You probably know by now that the UK still holds many of its old traditions. One such tradition is Sunday being a day of rest.
If you’re from a country where stores are open every day of the week, it might seem strange that shops are closed on Sundays in London or other areas of the UK.
There’s actually a long history behind this decision. Read on to find out more!
Why do shops close early on Sundays?
Laws dictate that large retail stores in the UK can only open for a maximum of 6 hours between the hours of 10 am and 6 pm. As a result, most big shops in the UK are open from 11 am to 5 pm, with some choosing to open at 10 am and close at 4 pm.
If you’re looking for a straightforward answer to why shops are closed on Sundays, it’s usually because of religious reasons (Sunday laws). Many countries don’t want to break from their religious customs.
Sunday laws can also be helpful in protecting workers and employees from burnout. Working 7 days a week with long hours is just not sustainable. Without the Sunday laws, shop employees could be overworked and feel pressured to work long hours into the weekend.
Why do shops close early on Sundays in London?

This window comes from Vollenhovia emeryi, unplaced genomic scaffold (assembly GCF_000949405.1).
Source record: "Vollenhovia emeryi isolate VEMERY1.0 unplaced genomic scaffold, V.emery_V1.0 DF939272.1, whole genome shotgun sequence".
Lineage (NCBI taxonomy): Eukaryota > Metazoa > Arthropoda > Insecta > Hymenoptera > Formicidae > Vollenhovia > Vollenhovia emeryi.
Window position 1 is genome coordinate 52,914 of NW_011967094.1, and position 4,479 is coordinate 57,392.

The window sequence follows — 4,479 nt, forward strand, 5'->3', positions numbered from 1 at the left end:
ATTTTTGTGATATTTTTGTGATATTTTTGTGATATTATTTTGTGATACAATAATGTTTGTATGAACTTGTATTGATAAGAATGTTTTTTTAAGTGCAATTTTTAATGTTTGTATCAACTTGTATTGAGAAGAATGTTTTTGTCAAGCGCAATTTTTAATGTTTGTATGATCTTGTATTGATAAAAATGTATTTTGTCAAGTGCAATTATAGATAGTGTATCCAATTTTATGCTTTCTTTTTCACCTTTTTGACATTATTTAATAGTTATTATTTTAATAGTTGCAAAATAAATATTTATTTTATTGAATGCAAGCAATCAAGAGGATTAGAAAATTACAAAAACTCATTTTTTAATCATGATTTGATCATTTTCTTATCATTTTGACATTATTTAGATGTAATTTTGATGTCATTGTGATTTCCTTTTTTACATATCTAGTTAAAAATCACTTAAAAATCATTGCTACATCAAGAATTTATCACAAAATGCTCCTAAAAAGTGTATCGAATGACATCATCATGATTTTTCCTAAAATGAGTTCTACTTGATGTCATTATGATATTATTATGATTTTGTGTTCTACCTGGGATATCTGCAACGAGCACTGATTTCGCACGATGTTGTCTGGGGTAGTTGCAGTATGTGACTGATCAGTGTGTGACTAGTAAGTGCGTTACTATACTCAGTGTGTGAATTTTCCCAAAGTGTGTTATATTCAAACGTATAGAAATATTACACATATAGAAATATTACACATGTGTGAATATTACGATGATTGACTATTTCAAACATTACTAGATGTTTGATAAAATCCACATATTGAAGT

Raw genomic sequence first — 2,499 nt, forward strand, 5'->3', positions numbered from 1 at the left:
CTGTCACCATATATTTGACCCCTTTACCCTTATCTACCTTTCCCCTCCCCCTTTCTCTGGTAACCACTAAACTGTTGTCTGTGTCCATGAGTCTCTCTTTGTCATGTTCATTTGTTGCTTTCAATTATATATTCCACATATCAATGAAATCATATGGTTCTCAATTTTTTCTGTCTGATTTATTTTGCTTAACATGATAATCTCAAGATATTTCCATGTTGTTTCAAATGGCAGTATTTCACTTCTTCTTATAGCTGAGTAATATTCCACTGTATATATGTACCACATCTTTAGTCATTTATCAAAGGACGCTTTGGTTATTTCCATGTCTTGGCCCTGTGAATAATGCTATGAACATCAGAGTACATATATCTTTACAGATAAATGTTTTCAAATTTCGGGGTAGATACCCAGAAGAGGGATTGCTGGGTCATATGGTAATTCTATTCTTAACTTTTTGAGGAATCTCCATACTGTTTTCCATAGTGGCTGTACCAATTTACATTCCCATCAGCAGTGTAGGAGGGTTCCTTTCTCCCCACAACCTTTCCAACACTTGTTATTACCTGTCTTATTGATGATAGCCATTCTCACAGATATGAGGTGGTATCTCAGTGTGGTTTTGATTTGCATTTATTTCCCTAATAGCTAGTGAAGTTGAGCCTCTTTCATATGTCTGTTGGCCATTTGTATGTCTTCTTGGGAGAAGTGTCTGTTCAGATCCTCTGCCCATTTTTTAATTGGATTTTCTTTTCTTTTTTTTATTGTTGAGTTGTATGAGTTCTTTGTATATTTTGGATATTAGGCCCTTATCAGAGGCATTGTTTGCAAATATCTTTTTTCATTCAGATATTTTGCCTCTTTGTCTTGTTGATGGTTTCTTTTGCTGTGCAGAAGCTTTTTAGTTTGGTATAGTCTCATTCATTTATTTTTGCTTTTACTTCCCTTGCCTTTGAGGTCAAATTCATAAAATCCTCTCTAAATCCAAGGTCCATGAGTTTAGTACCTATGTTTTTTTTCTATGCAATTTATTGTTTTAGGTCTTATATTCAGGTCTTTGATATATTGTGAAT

Early shop closures aren’t just a London thing. In fact, Sunday laws have been a thing for hundreds of years. Sunday laws are designed to control how medium and large shops across the country can operate on a Sunday.
They have actually been around in some form or another since the Middle Ages. Back then, they were primarily enforced with the Sabbath in mind – the day in which God was said to have rested after completing the creation.
But the idea of Sunday has evolved over time. As societies move closer to 24/7 lifestyles, the idea of stores being closed on Sunday can be mind-boggling to some.
Again, it’s likely a mixture of religious and health reasons. Many societies don’t want to break from religious traditions, and governments want to prevent employees from being overworked with long weekend hours.
Why is Sunday special in certain cultures?
Sunday is considered special for many cultures because it marks the end of a week-long work period and signals time for some much-deserved rest and relaxation.
The belief that Sunday should be reserved for rest has been around since ancient times. Monks and those who spent their days in prayer would typically attend service at a church on Sunday.
Today, Sunday is still observed as a day of worship. It’s also a day to spend with family and friends. Many go out to brunch or dinner. Others will entertain friends at their homes, go on hiking adventures or walk their dogs. Sundays don’t have to be boring!
This means that many people don’t want to spend their leisure time shopping on a Sunday. This is also the case for public holidays, where people are likely to be busy with family or observing their religions.
Ultimately, Sunday laws come down to both the government and religion and their influence on society.
Religious traditions are tough to break away from, and looking after employees and their wellbeing is a top priority for governments and business owners across the world.
Do you find that your Sundays are boring? Check out some of our other blogs!